You know this already, but let’s review:
Climate change is a global emissions problem.
California produces about 1% of the world’s greenhouse gas emissions.
Over the next few decades, the majority of emissions will come from developing countries.
If we don’t solve the problem in the developing world, we don’t solve the problem.
The … More >
Americans seem to love democracy but hate many of the results. We want governmental power to be decentralized, whether it’s across three federal branches or with local control over sometimes regionally oriented land use decisions. But when the inevitable compromise that is required to get majority approval means a less-than-perfect … More >
The State of New York has made it share of bad penal policy choices. Remember the “Rockefeller Drug Laws” — mandatory life sentences for persons arrested with large quantities of dangerous drugs, which helped set the nation on the path toward indiscriminate use of incarceration?
But the Empire State has also … More >
As prior blog posts and reports have detailed, hydraulic fracturing (“fracking”) has been occurring onshore in California for decades, yet without full disclosure to the public or state regulatory agencies. Recently, new reports of offshore fracking in both California and federal waters have surfaced, showing that fracking has also been underway off the coast … More >
California’s Division of Oil, Gas & Geothermal Resources (DOGGR) has released its proposed regulations governing hydraulic fracturing pursuant to Senate Bill 4, controversial legislation signed into law this September. DOGGR’s Nov. 15 public notice begins its formal rulemaking process and marks the start of a 60-day public comment period for … More >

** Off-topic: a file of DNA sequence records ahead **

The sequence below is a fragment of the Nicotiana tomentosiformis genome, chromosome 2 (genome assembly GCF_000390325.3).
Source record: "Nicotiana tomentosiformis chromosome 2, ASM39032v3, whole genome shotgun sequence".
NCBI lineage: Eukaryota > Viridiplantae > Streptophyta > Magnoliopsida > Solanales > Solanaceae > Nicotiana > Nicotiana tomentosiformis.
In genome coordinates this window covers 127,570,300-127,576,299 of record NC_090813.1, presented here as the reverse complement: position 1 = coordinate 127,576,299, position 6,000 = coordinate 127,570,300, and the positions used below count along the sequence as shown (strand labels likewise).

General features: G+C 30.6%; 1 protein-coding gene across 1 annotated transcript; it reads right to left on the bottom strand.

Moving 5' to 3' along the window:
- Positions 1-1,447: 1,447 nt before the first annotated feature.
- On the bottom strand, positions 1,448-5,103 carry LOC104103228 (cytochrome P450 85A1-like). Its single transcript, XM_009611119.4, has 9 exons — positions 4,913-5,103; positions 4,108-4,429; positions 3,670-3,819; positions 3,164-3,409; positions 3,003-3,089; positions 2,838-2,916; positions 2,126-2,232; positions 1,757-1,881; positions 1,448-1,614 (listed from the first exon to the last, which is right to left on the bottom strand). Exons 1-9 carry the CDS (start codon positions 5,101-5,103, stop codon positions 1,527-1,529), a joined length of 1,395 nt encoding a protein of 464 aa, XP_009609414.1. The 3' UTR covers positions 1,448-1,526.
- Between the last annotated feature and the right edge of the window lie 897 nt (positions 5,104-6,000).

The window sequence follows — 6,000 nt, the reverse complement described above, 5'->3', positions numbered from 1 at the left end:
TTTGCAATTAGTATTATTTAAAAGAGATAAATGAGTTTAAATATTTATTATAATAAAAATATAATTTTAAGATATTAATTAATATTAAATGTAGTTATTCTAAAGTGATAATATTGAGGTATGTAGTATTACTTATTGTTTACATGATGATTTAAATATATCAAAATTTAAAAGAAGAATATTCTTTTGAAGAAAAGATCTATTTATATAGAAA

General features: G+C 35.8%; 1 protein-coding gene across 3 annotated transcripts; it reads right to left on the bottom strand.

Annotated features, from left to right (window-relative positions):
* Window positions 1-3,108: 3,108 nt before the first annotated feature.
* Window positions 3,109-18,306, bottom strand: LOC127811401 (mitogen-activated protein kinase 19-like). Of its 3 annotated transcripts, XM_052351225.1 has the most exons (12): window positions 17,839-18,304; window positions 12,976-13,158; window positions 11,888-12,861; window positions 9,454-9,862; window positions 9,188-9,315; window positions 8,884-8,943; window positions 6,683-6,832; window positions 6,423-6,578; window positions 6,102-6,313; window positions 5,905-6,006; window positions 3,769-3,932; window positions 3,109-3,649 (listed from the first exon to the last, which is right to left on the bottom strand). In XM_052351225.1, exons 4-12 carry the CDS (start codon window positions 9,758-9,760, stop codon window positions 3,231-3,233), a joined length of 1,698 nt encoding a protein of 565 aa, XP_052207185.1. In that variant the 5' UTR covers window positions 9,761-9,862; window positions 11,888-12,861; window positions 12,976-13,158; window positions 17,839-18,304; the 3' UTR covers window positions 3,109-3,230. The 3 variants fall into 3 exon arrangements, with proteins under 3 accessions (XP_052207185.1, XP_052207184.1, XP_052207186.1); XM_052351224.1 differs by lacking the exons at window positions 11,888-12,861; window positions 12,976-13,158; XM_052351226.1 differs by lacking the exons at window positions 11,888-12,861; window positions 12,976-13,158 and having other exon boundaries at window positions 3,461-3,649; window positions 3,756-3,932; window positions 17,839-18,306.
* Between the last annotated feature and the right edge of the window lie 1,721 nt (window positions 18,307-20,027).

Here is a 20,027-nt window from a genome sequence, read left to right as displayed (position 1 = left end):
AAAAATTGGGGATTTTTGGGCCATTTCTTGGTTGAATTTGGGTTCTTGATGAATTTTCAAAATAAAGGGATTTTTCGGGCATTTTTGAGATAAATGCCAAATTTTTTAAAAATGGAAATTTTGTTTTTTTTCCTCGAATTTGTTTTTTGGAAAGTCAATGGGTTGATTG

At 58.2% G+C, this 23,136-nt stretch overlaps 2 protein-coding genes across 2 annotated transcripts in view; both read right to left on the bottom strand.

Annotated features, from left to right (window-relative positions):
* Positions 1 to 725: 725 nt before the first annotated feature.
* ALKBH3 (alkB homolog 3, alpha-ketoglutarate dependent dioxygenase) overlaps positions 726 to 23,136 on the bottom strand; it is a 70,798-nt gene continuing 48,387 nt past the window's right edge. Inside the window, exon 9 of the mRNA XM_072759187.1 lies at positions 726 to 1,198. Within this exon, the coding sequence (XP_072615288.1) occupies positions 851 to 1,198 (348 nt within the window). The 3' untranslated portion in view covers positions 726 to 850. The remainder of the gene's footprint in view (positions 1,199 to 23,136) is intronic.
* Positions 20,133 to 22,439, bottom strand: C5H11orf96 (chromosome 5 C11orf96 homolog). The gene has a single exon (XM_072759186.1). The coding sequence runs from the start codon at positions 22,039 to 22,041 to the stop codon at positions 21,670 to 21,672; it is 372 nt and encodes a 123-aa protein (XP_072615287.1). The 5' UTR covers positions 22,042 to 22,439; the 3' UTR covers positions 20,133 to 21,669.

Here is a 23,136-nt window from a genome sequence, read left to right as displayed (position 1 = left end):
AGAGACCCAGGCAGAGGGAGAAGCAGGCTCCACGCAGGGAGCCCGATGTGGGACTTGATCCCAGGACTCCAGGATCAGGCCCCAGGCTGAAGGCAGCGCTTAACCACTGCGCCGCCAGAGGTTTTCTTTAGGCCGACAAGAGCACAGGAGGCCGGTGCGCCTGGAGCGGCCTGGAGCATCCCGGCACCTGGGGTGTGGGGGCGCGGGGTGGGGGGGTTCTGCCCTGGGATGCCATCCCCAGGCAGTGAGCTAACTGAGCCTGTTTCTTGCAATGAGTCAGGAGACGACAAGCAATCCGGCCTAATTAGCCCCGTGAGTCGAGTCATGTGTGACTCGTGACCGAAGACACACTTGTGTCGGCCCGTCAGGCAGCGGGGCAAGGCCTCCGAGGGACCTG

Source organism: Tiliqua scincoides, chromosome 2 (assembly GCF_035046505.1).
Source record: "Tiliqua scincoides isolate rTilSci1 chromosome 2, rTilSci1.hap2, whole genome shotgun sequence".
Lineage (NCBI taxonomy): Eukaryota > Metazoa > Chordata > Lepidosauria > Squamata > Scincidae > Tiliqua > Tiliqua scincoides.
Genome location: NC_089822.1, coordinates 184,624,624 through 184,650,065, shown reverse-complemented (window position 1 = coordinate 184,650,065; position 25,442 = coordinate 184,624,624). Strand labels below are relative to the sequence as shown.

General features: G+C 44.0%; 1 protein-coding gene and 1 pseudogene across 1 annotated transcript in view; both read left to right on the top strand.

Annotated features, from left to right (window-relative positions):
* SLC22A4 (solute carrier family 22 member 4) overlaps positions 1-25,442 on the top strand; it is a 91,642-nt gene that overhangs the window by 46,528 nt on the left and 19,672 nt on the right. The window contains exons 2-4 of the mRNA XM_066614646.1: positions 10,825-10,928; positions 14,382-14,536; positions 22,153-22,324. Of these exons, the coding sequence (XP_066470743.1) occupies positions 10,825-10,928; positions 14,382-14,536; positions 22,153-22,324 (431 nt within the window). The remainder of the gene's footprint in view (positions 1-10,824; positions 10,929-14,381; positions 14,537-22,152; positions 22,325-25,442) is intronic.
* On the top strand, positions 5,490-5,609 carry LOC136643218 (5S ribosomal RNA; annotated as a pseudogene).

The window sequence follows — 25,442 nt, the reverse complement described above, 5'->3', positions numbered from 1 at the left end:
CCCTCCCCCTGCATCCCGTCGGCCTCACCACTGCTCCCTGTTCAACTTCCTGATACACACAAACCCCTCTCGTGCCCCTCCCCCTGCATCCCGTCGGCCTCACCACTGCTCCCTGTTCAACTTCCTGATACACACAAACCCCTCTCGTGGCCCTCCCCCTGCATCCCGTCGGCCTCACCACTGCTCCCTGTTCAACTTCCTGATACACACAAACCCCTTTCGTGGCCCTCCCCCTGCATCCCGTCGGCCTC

Governor Brown recently signed into law this year’s version of California Environmental Quality Act (CEQA) reform, which as my colleague Eric Biber noted was decidedly stripped down from what it could have been. SB 743 (Sen. Darrell Steinberg) got a lot of negative attention for giving the Sacramento Kings basketball … More >
I’ve written before about how fossil fuel industries have a strong incentive to kill (or at least stop the rise of) renewable energy now, so that it doesn’t become a powerful political force. If renewable energy does become a strong enough political force, then there is a risk that it … More >
The Congressional Research Service has a new report on insurance for catastrophic risk. At least since Hurricane Katrina, there has been concern about whether the world’s insurance companies have the financial capacity to handle catastrophic risks.
Hurricane Andrew aftermath, 1992
As usual, the CRS report contains a lot of useful information … More >
As Congress grapples with a push for the first major immigration reform in more than a quarter century, attention has understandably focused on what Americans think about this important issue.
Too often, however, surveys that take the public’s pulse present a simple take-it-or-leave-it option: Do you support a path to citizenship … More >